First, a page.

纪实文学、人物传记
[发表评论] [查看此文评论]    杨恒均之[百日谈]
[主页]->[传记、文学、小说]->[杨恒均之[百日谈]]->[我的出版社——互联网(英文)(演讲稿)]
杨恒均之[百日谈]
·我们如何面对即将到来的2012?
·杨恒均向你推荐《世界人权宣言》
·她们爱上了祖国母亲的丈夫……
·十年文革与十年互联网:我们向何处去?
·看《蜗居》有感, 我们都是绝对权力的二奶
·国家主席、宪法与普世价值
·中国农民工什么时候可以追上世界最快的火车?
·“民主是个好东西”为何需要耐心论证?
杨恒均2011年文集
·钱云会、国安部暗杀与新加坡模式
·民主才是硬道理——谈谈深圳、重庆模式
·民主才是硬道理——谈谈深圳、重庆模式
·从海南看中国:异地做官就能防止腐败?
·老杨头看春节联欢晚会有感(由微博随感随发)
·在神马都是浮云的时代,既要给力也要淡定
·别了,穆巴拉克!
·在主流的社会发出非主流的声音
·中国互联网:从“广场”到“战场”,再到“网络问政”
·在香港大学国事学会的发言(引子)
·伊拉克的民主出了什么问题?
·坐着思考躺着的毛泽东与站着的孔子
·十日谈之:与微博网友谈谈香港
·辛亥没有失败,宪政还在路上
·三八节:写给女孩男孩、女人男人的信
·中国为何没有重蹈苏联与埃及的覆辙?
·微博集锦:给“农民工”换一个名字,他们就幸福了?
·开启“民智”不如开启“官智”
·仇恨、恐惧,爱,在路上……
·奥巴马为啥不回答卡扎菲的质问?
·走遍中国之:你的孩子在哪个国家啊?
·人类的发展与进步有赖“思想偏激”的人
·儿子进入这样的大学,我放心了!
·强大的政府都允许“一小撮”的批评
·比十年内变成亿万富翁更难实现的梦想是什么?
·德国为什么没有唐人街?
·从华盛顿到孙中山:“国父”不好当啊
·我是谁——与奥巴马一起追寻答案
·滥杀无辜的拉登怎么成了英雄?
·在母亲与正义之间,你如何选择?
·儒家思想、自由主义与普世价值
·怎么看美国与台湾的大选
·底 线
·每人都有一个梦想
·中国“富国强兵”的百年梦想已经实现了
·如何实现公正、公平,让人活得有尊严?
·青年人如何坚守梦想
·美国到底是个什么东西?
·我找到了对付越南的致命武器
·看《建党伟业》的一点感想
·李登辉毁了国民党吗?
·七一寄语:对中共下一个30年的期许
·城市风景之:南京路上的母与子
·我在白宫门前散步,给奥巴马提意见
·红线在哪里?勇气来自何方?
·香港对话:高铁、网民与中国模式
·没有反对者,就没有民主
·现代民主只适合高素质的人类
·民主不一定是个好东西
·穿越时空:我见到的未来中国
·微博互动:英国骚乱与叙利亚骚乱的区别在哪里?
·一藏族青年说:汉人对信仰比藏人更执着
·永别了,卡扎菲!
·在西藏学习习副主席的“六个重要”
·卡扎菲的美女杀手带给我的思考
·美国的核心利益是什么?
·911十周年:站在十字路口的中美两国
·911断想:恐怖分子拉登真的输了吗?
·911是谁干的?美国到底登上月球没有?
·购买美国国债是在下一盘很大的棋
·反恐是别无选择的选择
·如何阻止变态狂把你关进黑屋子?
·洛阳警方对“性奴”案的处理让我不安
·从“天宫一号”的高度解读“中国模式”
·“占领华尔街”冲击美国民主制度?
·为什么是孙中山?
·走,让我们到沃尔玛购物去!
·中国缺乏的是核心价值观
·专制都是突然倒掉,民主不会一日建成
·“中国模式”下的文化与道德困境
·让人欢喜让人忧的“中国模式”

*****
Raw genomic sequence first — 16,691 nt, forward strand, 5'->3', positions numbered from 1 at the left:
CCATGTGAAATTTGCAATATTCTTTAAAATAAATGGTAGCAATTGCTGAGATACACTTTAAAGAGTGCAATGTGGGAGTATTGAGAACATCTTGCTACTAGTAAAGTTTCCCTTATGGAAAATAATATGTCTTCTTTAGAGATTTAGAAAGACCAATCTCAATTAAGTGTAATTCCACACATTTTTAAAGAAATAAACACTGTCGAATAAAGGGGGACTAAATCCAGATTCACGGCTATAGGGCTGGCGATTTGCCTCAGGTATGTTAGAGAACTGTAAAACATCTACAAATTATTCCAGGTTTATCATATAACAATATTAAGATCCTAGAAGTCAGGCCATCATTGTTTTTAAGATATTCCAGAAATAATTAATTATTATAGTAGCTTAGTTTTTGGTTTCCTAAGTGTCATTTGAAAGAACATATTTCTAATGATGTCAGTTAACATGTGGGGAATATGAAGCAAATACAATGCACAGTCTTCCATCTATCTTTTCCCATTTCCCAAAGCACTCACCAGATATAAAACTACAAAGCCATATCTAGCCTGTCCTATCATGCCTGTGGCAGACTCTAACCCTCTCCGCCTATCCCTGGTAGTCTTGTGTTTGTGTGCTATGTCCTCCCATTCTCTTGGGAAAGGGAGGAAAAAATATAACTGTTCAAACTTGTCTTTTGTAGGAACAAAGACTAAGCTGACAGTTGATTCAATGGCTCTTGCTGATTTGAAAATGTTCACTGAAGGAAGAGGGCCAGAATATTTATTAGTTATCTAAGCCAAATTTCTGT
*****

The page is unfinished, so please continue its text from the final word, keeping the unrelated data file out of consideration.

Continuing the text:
·经济、文化与价值观是中美较量的战场
·我对时局的看法:如何应对咄咄逼人的美国?
·从“经济特区”到“文化特区”
·带你周围看选举:香港要假戏真做?
·重庆对话:一座适合实行民主的城市
·2012愿景与我对未来的打算
·老兵宋楚瑜:走不出威权的阴影
·革命,还是改良?这不是一个问题!
·路边谈话:相约2012
杨恒均2012年文集
·我的2011:镜头下的瞬间与永远
·杨恒均:美国“春运”为何无人抱怨?
·民主后的台湾为何与美国愈走愈远?
·比“春运”更令人绝望的事
·台湾大选主题:你们比四年前过得更好吗?
·台湾大选观察:民主就那么回事
·到底是谁冲破了道德底线?
·解读温总:确立目标,凝聚共识,循序渐进
[列出本栏目所有内容]
欢迎在此做广告
我的出版社——互联网(英文)(演讲稿)

My Publisher -- The Internet. By Yang Hengjun (杨恒均).
   [in translation]
   Let me tell you about my experience. From when I was very young, I wanted to be a writer. One can say that was my dream. Everybody knew that it was an unbounded glory to be a writer. All the people in China had given their bodies and souls to the Party and Chairman Mao. Old Mao also used his little red book, four or five natioanl newspapers and eight model operas to achieve the unprecedented and unrepeated: he tamed the most difficult group of human thinkers into uniformity.

   In that age, if you can be a writer, or if you have the passion of Guo Moruo in praising the red sun, or if you have the lively pen to describe the shining golden boulevard of our utopia, you will bring glory to yourself and the three generations of your ancestors.
   Times have changed. Although the reforms have caused the positions of writers to deteriorate to the point where they now have the same standing as prostitutes, I did not give up and I still wanted to be including in the ranks of writers.
   I majored in international relations and international politics. When I graduated from university, I was assigned to work at a government department. I then worked at several more party and government departments. During my spare time, I liked to read foreign novels about politics and espionage and watch Hollywood hit movies. After seeing so much, I discovered a problem -- the great nation of China does not have any novels of this genre. This discovery astonished me. Weren't we always blaming the Americans for cultural invasion of the grand old Chinese civilization? Why can't we have similar works? When we look at the big Chinese movie productions, they are either about The First Emperor of Qin, or some Manchurian Emperor. When you write about the Chinese people, you have to hark back to ancient times. There has been some recent progress when Shakespeare is being adapted.